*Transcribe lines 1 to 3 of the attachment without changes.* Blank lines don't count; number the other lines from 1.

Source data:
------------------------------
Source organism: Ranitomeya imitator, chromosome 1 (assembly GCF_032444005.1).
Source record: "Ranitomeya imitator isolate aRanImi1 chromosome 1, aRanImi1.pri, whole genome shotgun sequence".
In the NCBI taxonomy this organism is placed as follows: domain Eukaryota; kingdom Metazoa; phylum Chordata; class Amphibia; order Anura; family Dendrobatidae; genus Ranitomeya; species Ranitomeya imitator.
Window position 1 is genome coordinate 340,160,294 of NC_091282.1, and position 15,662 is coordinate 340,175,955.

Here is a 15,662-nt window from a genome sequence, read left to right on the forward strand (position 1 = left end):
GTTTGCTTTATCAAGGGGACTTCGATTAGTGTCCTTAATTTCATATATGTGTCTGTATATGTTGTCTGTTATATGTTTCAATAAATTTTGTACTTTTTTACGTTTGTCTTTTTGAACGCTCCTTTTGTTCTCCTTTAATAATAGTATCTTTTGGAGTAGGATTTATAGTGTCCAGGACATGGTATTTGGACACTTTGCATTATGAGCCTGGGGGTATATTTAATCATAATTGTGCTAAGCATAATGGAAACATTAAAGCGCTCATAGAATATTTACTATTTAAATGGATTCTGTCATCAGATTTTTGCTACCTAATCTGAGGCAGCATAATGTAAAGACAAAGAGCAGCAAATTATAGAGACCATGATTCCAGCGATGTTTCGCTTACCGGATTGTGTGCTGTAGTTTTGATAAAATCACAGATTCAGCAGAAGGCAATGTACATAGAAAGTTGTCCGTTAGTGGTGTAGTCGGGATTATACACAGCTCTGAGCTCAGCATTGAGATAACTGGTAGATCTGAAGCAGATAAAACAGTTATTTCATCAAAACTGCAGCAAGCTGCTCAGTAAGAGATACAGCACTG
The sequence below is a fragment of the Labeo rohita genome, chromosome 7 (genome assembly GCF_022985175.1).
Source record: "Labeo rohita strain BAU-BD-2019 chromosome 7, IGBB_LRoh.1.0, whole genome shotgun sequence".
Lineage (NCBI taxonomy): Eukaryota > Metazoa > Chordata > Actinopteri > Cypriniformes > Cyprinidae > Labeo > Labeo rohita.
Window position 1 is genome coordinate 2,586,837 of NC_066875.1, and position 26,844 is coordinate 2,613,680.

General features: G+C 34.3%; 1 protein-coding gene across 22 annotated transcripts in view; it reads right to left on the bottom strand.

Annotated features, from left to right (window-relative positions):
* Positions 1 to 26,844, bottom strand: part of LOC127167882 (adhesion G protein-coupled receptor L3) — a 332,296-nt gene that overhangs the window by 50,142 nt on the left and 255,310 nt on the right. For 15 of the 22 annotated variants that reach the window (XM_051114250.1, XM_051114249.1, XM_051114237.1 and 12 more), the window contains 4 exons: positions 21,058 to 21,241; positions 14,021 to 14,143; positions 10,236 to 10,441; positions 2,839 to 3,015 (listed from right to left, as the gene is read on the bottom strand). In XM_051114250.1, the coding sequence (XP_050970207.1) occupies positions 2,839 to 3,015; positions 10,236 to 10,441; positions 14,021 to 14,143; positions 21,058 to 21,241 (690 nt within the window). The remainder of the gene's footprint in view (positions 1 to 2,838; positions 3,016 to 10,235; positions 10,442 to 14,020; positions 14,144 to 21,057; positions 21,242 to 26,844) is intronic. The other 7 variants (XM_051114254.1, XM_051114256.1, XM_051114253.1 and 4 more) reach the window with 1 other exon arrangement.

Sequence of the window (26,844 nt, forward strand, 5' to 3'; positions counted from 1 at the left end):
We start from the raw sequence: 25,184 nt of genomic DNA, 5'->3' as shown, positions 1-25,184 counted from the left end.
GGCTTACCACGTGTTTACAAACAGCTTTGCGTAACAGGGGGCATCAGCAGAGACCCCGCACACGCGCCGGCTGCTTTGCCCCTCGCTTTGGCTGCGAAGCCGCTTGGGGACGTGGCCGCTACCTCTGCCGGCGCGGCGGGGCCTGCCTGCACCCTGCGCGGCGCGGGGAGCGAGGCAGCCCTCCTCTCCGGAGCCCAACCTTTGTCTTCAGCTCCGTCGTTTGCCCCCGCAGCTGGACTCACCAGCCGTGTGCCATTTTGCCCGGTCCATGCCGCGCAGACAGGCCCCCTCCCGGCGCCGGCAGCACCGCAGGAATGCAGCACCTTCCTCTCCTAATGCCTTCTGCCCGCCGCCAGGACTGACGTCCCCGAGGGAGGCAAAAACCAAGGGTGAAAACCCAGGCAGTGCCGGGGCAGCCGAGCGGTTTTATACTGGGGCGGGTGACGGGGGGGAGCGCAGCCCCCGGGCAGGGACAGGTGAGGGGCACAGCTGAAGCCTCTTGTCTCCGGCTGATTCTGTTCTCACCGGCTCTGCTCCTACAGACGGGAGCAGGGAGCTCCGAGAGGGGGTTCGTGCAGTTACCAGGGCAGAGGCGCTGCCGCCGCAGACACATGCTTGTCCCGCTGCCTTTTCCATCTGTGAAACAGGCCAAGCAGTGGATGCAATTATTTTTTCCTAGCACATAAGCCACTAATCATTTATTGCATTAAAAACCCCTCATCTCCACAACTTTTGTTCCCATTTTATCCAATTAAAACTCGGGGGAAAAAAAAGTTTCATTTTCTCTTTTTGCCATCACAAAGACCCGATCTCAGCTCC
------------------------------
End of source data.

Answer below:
Source organism: Ranitomeya imitator, chromosome 1 (assembly GCF_032444005.1).
Source record: "Ranitomeya imitator isolate aRanImi1 chromosome 1, aRanImi1.pri, whole genome shotgun sequence".
In the NCBI taxonomy this organism is placed as follows: domain Eukaryota; kingdom Metazoa; phylum Chordata; class Amphibia; order Anura; family Dendrobatidae; genus Ranitomeya; species Ranitomeya imitator.